[¶10] To remediate the problems with their septic system, the Skeeses first re-plumbed their home to route all waste water to the new septic system, once installed. The Skeeses, however, kept their furnace's condensation pipe connected to the basement floor drain. Next, when the rain relented in July, the Skeeses installed a new septic system with a finger absorption field. At the same time, the Skeeses' contractor dug a hole at the end of the septic's finger system, near the County Parcel, and severed the Skeeses' connection to the subsurface drain. The contractor placed a boulder inside of the hole over the now-severed connection to prevent a future reconnection but left the hole open and the boulder exposed to allow ground water to continue to flow into the hole and, ultimately, leach into the subsurface drain through its clay. With the connection severed, the hole would fill with water and eventually overflow into the swale.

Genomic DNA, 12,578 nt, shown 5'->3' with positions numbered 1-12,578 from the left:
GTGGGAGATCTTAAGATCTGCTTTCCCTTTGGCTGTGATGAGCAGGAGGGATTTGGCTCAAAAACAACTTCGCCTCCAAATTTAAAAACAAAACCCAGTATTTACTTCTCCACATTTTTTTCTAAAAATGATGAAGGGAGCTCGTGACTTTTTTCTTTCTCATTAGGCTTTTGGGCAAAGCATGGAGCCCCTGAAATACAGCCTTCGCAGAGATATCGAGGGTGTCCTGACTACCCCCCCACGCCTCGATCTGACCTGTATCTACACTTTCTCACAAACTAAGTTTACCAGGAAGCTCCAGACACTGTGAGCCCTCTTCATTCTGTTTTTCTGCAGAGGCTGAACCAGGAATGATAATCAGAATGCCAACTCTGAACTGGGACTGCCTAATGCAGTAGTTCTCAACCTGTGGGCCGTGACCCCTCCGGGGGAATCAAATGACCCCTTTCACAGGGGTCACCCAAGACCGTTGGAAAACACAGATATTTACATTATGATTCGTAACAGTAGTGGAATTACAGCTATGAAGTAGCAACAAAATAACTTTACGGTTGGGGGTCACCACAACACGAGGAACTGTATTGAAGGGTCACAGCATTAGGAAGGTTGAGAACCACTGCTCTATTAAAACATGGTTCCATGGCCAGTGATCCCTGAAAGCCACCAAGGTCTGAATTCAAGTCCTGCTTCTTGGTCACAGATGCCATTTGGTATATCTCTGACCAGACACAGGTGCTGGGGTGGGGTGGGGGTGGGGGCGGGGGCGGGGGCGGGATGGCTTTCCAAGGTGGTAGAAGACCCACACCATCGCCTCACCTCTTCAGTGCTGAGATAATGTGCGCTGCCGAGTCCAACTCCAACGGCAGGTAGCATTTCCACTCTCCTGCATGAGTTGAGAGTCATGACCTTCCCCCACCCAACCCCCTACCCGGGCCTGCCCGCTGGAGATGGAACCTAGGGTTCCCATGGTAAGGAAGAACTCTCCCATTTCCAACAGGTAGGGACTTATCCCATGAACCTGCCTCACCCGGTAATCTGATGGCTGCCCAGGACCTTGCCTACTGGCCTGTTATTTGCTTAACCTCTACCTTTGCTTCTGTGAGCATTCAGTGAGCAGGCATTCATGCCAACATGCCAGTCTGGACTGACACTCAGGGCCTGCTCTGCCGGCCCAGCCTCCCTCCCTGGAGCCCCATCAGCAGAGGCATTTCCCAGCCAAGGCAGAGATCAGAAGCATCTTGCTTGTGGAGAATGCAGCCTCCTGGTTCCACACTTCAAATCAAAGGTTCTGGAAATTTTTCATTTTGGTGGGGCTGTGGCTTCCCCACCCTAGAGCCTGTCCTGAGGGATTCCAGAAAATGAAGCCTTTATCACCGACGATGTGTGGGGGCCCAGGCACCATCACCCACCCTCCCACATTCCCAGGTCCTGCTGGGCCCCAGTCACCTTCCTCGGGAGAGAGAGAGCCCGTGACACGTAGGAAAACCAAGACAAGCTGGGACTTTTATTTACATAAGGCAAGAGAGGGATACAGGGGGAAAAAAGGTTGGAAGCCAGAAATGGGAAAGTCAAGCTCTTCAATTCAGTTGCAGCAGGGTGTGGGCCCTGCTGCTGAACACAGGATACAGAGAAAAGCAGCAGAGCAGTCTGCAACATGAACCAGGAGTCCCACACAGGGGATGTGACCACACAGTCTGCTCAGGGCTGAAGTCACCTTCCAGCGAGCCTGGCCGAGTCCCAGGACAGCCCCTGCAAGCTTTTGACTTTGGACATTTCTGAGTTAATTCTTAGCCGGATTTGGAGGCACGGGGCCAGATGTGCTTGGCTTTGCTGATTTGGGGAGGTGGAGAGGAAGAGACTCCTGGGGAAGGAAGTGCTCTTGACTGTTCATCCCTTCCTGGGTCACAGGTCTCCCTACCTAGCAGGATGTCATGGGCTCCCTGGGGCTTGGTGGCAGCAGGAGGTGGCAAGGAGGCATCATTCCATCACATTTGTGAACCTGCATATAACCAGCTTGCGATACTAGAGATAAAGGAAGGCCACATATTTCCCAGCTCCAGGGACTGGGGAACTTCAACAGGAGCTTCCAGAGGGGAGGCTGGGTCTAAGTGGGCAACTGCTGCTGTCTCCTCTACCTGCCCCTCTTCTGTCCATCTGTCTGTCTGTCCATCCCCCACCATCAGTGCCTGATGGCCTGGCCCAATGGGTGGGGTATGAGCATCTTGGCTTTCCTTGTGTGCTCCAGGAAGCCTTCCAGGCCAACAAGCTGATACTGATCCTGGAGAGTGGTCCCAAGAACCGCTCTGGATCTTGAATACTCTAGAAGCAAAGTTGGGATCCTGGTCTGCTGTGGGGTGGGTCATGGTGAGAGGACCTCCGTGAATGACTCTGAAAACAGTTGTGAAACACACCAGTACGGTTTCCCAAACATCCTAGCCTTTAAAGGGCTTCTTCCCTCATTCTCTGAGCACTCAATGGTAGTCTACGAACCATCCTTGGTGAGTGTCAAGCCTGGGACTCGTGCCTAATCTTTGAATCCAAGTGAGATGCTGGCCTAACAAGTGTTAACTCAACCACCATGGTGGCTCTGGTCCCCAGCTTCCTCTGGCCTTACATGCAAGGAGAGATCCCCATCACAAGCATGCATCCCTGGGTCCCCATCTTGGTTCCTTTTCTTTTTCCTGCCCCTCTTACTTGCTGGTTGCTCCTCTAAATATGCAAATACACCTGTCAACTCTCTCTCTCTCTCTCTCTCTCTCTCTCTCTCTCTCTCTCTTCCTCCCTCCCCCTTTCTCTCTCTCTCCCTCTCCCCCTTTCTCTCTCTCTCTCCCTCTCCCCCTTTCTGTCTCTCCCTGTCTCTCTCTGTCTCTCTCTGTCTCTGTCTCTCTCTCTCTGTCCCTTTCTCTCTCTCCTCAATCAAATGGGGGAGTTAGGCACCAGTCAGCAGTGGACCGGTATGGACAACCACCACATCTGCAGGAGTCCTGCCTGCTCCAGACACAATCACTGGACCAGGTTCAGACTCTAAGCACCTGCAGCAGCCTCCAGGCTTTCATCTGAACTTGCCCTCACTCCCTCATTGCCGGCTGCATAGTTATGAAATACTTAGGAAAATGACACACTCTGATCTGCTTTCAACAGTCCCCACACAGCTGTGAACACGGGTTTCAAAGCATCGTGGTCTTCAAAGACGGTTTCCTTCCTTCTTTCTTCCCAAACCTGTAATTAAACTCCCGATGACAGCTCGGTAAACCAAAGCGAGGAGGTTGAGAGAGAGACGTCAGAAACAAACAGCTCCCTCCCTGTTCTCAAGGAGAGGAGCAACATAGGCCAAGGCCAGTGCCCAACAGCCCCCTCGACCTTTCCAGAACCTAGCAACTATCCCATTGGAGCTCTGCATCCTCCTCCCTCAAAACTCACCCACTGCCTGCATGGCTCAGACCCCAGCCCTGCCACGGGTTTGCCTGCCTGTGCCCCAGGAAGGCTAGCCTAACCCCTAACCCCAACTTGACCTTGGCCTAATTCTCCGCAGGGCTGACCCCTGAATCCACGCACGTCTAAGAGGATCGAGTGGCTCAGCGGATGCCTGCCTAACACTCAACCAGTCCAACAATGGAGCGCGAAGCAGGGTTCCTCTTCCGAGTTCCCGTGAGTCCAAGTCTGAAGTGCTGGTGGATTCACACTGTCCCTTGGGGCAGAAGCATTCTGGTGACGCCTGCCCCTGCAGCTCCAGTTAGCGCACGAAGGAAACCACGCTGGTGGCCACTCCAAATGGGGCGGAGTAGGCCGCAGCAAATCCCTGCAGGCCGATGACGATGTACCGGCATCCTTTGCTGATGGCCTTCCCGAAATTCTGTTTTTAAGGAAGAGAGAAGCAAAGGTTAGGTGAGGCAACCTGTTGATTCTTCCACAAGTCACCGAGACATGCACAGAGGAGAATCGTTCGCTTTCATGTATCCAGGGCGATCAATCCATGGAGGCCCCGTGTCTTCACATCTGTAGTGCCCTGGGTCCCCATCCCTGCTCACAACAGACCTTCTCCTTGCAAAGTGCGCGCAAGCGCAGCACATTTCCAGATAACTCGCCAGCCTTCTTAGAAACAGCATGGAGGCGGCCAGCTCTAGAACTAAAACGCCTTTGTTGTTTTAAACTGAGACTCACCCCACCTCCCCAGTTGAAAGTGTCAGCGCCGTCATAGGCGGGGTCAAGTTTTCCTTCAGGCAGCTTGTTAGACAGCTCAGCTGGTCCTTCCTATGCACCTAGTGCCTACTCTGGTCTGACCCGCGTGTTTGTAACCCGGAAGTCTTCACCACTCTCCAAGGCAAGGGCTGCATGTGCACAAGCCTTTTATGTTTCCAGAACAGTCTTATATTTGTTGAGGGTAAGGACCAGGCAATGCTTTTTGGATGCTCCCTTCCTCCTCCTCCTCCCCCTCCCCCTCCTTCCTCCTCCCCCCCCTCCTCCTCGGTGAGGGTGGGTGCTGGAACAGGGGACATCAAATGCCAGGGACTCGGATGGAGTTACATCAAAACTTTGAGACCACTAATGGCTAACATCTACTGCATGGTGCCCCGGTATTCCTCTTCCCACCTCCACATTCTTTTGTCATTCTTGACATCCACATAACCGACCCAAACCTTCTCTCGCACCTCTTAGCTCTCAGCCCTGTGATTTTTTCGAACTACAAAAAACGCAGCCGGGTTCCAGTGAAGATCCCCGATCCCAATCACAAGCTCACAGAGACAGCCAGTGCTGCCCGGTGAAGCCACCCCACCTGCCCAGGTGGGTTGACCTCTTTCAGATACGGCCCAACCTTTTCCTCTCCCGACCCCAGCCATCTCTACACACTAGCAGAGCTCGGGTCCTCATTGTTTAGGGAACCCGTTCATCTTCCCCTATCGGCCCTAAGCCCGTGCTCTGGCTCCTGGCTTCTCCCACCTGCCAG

[¶11] On July 27, the Health Department found that the Skeeses' new septic system made their home legally compliant. Initially, the Skeeses' new system worked properly and Frazee had no more issues. However, the disconnection of the Skees Parcel from the subsurface drain, in conjunction with the accumulation of rain, made the already high water table rise higher, which interfered with the proper functioning of the new septic system. For the septic system to function correctly, the water table had to be lowered. Consequently, to lower the water table, the Skeeses placed a submersible sump pump into the hole near the County Parcel, where the contractor had severed the Skeeses' connection to the subsurface drain.